By Steven Youngblood, director, Center for Global Peace Journalism
Peace Journalism teaches us that words matter, and that poorly selected words can, among other things, desensitize us to violence. A case in point is the cavalier use of the headline "Hobby Lobby ruling puts Green family in crosshairs" in today’s Kansas City Star and other media outlets.
The offending headline was widely used. A Google search showed the use of "Hobby Lobby ruling puts Green family in crosshairs" on websites belonging to the Associated Press, ABC news, the Arizona Daily Star, and dozens of others.
It’s clear that this headline represents the very antithesis of peace journalism. My colleague Professor John Lofflin, who called my attention to this headline, put it succinctly when he said, “No matter how you feel about the Supreme Court decision on Hobby Lobby, this headline from the Kansas City Star, in this day and age, has got to go. Totally irresponsible. Period.”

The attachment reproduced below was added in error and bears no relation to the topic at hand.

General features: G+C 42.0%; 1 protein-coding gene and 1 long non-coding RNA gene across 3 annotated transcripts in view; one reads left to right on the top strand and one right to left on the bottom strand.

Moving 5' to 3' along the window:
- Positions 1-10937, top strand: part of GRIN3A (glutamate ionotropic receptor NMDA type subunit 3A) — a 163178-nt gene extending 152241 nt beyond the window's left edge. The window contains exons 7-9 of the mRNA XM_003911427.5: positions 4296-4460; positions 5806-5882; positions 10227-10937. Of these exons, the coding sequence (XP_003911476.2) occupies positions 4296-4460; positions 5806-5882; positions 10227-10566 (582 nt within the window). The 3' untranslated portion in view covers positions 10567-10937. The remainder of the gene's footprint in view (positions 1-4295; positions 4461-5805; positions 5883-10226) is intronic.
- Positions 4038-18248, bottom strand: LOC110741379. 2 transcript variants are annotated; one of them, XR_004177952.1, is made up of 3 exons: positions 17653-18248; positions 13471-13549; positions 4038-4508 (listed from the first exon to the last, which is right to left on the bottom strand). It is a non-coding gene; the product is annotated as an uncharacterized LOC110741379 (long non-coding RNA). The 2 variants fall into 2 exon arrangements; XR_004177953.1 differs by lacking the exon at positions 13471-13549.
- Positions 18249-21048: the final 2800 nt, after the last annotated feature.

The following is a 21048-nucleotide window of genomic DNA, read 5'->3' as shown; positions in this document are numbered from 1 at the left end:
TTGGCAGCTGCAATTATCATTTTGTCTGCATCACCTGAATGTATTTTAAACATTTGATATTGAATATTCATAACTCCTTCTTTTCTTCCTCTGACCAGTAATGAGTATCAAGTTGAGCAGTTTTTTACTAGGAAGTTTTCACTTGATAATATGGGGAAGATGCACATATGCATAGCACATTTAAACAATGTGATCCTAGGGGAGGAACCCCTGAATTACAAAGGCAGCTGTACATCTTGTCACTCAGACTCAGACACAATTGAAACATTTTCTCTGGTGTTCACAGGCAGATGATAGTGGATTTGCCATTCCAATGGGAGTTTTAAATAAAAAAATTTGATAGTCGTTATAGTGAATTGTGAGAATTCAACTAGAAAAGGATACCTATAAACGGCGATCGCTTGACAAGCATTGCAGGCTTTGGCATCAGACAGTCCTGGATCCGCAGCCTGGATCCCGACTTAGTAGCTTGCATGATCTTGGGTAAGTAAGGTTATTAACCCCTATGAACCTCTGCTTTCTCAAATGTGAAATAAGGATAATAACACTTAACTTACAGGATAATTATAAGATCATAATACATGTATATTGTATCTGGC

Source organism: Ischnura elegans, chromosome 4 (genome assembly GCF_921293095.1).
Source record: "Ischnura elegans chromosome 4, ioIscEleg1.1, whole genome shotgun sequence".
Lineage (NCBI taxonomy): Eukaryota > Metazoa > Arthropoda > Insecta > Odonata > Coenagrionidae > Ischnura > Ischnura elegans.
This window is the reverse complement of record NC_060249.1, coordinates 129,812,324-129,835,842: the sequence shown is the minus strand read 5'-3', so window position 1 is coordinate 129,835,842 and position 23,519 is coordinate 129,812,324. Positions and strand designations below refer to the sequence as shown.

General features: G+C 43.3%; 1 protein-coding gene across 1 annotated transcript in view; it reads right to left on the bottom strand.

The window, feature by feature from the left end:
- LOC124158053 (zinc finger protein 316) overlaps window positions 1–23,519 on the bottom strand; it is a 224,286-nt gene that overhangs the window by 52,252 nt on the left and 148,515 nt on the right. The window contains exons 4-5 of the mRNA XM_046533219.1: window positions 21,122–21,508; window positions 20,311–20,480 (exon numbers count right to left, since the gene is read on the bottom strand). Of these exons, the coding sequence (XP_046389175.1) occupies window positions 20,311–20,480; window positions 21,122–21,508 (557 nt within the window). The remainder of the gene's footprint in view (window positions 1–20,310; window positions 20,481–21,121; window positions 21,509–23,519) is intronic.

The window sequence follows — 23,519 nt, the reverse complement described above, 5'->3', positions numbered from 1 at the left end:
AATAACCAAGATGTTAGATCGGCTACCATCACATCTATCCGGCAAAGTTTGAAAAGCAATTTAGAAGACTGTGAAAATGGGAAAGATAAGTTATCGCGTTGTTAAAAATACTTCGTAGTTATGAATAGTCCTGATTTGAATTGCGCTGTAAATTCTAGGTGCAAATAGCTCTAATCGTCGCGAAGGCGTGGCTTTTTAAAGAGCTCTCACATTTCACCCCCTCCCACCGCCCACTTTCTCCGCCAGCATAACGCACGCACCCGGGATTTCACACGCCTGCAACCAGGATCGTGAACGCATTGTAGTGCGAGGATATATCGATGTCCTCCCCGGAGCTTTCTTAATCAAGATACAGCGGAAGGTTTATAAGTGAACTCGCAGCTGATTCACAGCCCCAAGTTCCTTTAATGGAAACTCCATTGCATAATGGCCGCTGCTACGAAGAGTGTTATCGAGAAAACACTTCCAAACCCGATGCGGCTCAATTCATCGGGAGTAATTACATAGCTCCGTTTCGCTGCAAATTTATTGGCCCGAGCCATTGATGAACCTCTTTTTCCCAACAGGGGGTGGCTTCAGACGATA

Could “In the Crosshairs” in some way encourage violence against the Greens, Hobby Lobby’s owners? This is a stretch, perhaps, but not completely out of the question. I see the headline as part of a bigger picture, one where the commonplace media use of violent imagery delivers an implicit message that there is something normal, or desirable, to putting those with whom we disagree in the crosshairs.
The Star, along with every media outlet that used the offending headline, should immediately pull the headline from its websites, and apologize for its use.
--Follow me on Twitter @PeaceJourn--